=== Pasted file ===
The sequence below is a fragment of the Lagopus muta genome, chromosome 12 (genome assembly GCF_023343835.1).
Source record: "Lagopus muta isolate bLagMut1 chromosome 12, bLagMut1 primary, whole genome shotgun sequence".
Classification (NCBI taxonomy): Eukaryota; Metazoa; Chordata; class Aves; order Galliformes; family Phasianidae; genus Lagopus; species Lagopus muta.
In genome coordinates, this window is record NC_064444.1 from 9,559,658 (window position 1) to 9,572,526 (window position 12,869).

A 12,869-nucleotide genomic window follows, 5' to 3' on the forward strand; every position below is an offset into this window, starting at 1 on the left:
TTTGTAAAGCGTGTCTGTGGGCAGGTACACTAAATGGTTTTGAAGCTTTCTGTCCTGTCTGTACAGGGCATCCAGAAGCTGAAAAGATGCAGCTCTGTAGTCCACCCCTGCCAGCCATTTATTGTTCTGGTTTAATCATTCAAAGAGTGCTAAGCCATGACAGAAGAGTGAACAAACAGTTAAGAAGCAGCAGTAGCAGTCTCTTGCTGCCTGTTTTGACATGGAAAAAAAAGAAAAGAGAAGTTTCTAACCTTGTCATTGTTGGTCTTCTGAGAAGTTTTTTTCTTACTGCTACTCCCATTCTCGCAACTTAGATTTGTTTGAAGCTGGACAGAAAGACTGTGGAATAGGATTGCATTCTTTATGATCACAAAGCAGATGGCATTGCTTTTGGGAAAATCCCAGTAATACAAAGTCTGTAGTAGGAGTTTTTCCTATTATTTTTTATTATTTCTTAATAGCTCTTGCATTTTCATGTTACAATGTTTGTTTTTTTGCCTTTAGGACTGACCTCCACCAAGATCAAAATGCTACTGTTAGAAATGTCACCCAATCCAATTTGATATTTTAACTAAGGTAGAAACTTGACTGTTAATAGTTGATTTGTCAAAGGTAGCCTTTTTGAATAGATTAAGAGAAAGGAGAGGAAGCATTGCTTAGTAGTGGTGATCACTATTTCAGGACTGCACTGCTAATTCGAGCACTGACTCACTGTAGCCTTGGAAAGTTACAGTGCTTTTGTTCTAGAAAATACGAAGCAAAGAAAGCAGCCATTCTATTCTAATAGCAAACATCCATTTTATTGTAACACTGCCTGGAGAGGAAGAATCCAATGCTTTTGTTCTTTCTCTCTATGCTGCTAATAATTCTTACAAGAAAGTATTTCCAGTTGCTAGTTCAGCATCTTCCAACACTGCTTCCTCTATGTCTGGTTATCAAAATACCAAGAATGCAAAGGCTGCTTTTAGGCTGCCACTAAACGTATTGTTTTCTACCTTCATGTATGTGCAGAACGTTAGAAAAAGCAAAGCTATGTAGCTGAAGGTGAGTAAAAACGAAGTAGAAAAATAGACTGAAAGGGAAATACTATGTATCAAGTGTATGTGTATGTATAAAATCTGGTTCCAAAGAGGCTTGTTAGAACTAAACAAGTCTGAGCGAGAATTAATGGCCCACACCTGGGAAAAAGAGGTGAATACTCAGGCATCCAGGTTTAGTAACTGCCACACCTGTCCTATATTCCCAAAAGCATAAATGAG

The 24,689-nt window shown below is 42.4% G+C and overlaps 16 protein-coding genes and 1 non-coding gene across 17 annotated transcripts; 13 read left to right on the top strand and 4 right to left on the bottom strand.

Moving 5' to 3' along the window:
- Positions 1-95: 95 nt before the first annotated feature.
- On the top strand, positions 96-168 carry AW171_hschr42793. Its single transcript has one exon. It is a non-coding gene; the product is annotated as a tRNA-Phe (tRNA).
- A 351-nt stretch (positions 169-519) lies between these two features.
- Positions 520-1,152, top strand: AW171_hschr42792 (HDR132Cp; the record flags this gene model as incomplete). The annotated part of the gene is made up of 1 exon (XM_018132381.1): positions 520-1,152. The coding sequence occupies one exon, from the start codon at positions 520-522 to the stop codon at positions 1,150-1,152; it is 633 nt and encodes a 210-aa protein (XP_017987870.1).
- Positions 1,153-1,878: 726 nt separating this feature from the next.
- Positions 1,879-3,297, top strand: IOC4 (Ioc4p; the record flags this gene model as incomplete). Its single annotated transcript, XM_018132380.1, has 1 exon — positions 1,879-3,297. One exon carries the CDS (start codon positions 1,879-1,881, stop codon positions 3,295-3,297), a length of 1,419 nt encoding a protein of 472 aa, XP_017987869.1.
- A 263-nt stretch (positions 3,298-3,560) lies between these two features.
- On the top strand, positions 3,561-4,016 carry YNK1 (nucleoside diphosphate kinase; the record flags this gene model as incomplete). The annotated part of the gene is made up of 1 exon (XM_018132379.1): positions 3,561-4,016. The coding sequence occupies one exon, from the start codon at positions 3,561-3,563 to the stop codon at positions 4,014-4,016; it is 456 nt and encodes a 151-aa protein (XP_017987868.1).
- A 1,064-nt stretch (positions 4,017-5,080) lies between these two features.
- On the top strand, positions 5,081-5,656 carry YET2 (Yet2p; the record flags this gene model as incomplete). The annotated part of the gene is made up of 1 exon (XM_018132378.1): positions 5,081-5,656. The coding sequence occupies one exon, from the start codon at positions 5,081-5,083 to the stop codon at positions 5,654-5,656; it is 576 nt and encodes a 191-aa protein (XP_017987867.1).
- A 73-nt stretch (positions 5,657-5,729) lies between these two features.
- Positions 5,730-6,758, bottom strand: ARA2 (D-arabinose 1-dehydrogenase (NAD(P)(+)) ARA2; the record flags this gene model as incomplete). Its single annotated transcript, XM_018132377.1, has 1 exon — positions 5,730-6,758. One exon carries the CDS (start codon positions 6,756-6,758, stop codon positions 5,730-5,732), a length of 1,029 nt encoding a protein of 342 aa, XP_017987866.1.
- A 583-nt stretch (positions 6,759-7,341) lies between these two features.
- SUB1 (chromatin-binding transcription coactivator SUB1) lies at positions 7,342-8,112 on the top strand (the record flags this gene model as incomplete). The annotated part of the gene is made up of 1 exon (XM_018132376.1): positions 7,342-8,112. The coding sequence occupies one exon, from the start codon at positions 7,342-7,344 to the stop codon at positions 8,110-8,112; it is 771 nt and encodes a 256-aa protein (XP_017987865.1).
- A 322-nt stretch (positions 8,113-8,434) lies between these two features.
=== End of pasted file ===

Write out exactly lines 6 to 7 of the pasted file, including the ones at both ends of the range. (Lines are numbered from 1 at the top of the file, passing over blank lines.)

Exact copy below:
TTTGTAAAGCGTGTCTGTGGGCAGGTACACTAAATGGTTTTGAAGCTTTCTGTCCTGTCTGTACAGGGCATCCAGAAGCTGAAAAGATGCAGCTCTGTAGTCCACCCCTGCCAGCCATTTATTGTTCTGGTTTAATCATTCAAAGAGTGCTAAGCCATGACAGAAGAGTGAACAAACAGTTAAGAAGCAGCAGTAGCAGTCTCTTGCTGCCTGTTTTGACATGGAAAAAAAAGAAAAGAGAAGTTTCTAACCTTGTCATTGTTGGTCTTCTGAGAAGTTTTTTTCTTACTGCTACTCCCATTCTCGCAACTTAGATTTGTTTGAAGCTGGACAGAAAGACTGTGGAATAGGATTGCATTCTTTATGATCACAAAGCAGATGGCATTGCTTTTGGGAAAATCCCAGTAATACAAAGTCTGTAGTAGGAGTTTTTCCTATTATTTTTTATTATTTCTTAATAGCTCTTGCATTTTCATGTTACAATGTTTGTTTTTTTGCCTTTAGGACTGACCTCCACCAAGATCAAAATGCTACTGTTAGAAATGTCACCCAATCCAATTTGATATTTTAACTAAGGTAGAAACTTGACTGTTAATAGTTGATTTGTCAAAGGTAGCCTTTTTGAATAGATTAAGAGAAAGGAGAGGAAGCATTGCTTAGTAGTGGTGATCACTATTTCAGGACTGCACTGCTAATTCGAGCACTGACTCACTGTAGCCTTGGAAAGTTACAGTGCTTTTGTTCTAGAAAATACGAAGCAAAGAAAGCAGCCATTCTATTCTAATAGCAAACATCCATTTTATTGTAACACTGCCTGGAGAGGAAGAATCCAATGCTTTTGTTCTTTCTCTCTATGCTGCTAATAATTCTTACAAGAAAGTATTTCCAGTTGCTAGTTCAGCATCTTCCAACACTGCTTCCTCTATGTCTGGTTATCAAAATACCAAGAATGCAAAGGCTGCTTTTAGGCTGCCACTAAACGTATTGTTTTCTACCTTCATGTATGTGCAGAACGTTAGAAAAAGCAAAGCTATGTAGCTGAAGGTGAGTAAAAACGAAGTAGAAAAATAGACTGAAAGGGAAATACTATGTATCAAGTGTATGTGTATGTATAAAATCTGGTTCCAAAGAGGCTTGTTAGAACTAAACAAGTCTGAGCGAGAATTAATGGCCCACACCTGGGAAAAAGAGGTGAATACTCAGGCATCCAGGTTTAGTAACTGCCACACCTGTCCTATATTCCCAAAAGCATAAATGAG

The 24,689-nt window shown below is 42.4% G+C and overlaps 16 protein-coding genes and 1 non-coding gene across 17 annotated transcripts; 13 read left to right on the top strand and 4 right to left on the bottom strand.